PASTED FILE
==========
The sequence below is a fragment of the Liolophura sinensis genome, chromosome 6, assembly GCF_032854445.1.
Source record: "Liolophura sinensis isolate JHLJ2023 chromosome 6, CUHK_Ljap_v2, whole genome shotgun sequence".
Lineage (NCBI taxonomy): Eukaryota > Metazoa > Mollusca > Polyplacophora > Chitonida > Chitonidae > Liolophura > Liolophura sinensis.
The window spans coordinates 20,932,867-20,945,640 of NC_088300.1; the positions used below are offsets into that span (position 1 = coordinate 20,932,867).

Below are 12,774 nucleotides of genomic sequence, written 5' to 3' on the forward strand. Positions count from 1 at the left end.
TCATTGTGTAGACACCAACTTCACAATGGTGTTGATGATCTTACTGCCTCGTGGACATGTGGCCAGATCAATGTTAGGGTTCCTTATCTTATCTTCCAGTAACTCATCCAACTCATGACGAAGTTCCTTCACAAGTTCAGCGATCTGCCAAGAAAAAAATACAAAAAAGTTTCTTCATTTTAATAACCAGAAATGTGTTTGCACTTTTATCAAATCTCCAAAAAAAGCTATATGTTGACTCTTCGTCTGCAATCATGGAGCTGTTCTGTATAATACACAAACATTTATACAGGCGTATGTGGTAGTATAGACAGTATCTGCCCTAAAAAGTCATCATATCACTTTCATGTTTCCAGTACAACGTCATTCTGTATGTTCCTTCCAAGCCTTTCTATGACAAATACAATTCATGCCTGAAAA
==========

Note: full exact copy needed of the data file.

The sequence below is a fragment of the Liolophura sinensis genome, chromosome 6, assembly GCF_032854445.1.
Source record: "Liolophura sinensis isolate JHLJ2023 chromosome 6, CUHK_Ljap_v2, whole genome shotgun sequence".
Lineage (NCBI taxonomy): Eukaryota > Metazoa > Mollusca > Polyplacophora > Chitonida > Chitonidae > Liolophura > Liolophura sinensis.
The window spans coordinates 20,932,867-20,945,640 of NC_088300.1; the positions used below are offsets into that span (position 1 = coordinate 20,932,867).

Below are 12,774 nucleotides of genomic sequence, written 5' to 3' on the forward strand. Positions count from 1 at the left end.
TCATTGTGTAGACACCAACTTCACAATGGTGTTGATGATCTTACTGCCTCGTGGACATGTGGCCAGATCAATGTTAGGGTTCCTTATCTTATCTTCCAGTAACTCATCCAACTCATGACGAAGTTCCTTCACAAGTTCAGCGATCTGCCAAGAAAAAAATACAAAAAAGTTTCTTCATTTTAATAACCAGAAATGTGTTTGCACTTTTATCAAATCTCCAAAAAAAGCTATATGTTGACTCTTCGTCTGCAATCATGGAGCTGTTCTGTATAATACACAAACATTTATACAGGCGTATGTGGTAGTATAGACAGTATCTGCCCTAAAAAGTCATCATATCACTTTCATGTTTCCAGTACAACGTCATTCTGTATGTTCCTTCCAAGCCTTTCTATGACAAATACAATTCATGCCTGAAAA